“Now I urge you, brethren, note those who cause divisions and offenses, contrary to the doctrine which you learned, and avoid them.” — Romans 16:17 (NKJV)
Every leader values having subordinates who quickly, effectively, and eagerly obey without complaining once a decision has been made. In Obama’s Wars, you can see that the president’s selections of top appointees mostly didn’t include seeking out such people. It’s not surprising that when it came to deciding whether to surge troop levels in Afghanistan that the people involved followed their own agendas, rather than the president’s. Bob Woodward was able to gather so much evidence about the process from participants that they might as well have invited him into all of the meetings in the first place. It’s a disturbing level of “disclosure” about what are supposed to be secret topics.
Because of concerns about increasing terrorist threats to the United States, everyone involved felt the urge to do what they knew how to do: Send more troops to Afghanistan. After reading this book, you’ll wish that they spent as much time on improving ways to track down and stop terrorists on their way to North America from al Qaeda training camps in Pakistan, Yemen, and Somalia rather than on killing as many Taliban as possible.
The ultimate decision is simply a sop to the military leaders, not a practical plan to accomplish anything. It reminded me of the methods being used to reduce unemployment: Spend trillions without having a clear idea of what the benefit is because a worse result seems unacceptable. If some “experts” with credentials can supply a rationale, run with that fig leaf and spend, spend, spend. While that’s fine when it comes to money, you have to wonder about its relevance when lives and safety are at stake. It feels like Vietnam all over again to me. No one wants to “lose” a war . . . even if the war’s original mission never was a very good idea.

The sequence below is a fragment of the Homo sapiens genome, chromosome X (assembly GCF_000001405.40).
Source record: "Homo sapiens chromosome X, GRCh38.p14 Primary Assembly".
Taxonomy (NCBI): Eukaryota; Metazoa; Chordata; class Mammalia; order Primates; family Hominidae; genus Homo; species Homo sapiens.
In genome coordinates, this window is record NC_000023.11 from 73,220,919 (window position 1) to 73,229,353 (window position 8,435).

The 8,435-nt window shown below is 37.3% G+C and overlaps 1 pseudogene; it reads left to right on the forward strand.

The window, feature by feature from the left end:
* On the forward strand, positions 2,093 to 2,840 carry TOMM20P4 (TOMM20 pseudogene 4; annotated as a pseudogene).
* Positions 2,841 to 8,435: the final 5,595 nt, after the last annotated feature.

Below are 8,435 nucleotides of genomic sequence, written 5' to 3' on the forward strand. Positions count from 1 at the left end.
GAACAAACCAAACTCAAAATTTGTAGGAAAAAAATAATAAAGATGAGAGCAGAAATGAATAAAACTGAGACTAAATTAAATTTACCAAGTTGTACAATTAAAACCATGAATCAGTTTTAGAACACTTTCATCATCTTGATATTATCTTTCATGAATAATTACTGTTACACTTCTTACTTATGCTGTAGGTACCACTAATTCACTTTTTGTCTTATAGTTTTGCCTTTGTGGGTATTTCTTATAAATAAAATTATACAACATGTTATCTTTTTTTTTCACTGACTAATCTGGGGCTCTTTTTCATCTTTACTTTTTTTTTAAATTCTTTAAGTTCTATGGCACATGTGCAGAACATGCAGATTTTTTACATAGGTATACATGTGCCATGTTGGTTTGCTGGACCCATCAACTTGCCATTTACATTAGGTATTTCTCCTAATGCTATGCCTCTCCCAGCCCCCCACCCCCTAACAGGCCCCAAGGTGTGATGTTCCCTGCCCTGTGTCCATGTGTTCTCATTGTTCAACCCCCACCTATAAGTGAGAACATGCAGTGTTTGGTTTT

I was particularly discouraged to see how little real thinking went on in the decision. It was just a lot of wrangling over preexisting positions that were based more on “hot air” than on facts and solid ideas.
During the Bush years, the decision would have just gone forward backing up the military. In this case, it’s hard to see that such an “in-depth” policy review added much to the process. It felt more like reading about a moot court competition than good decision making by top minds.
As for the book, Bob Woodward stays a little too removed in his comments. For too much of the book, he operates more like a court reporter than as a journalist who takes the news and explains what it means.
I came away with a heightened appreciation for the sacrifices and dedication of those who put boots on the ground in Afghanistan, Iraq, Pakistan, and elsewhere. These brave troops deserve better leadership in government and in the Pentagon.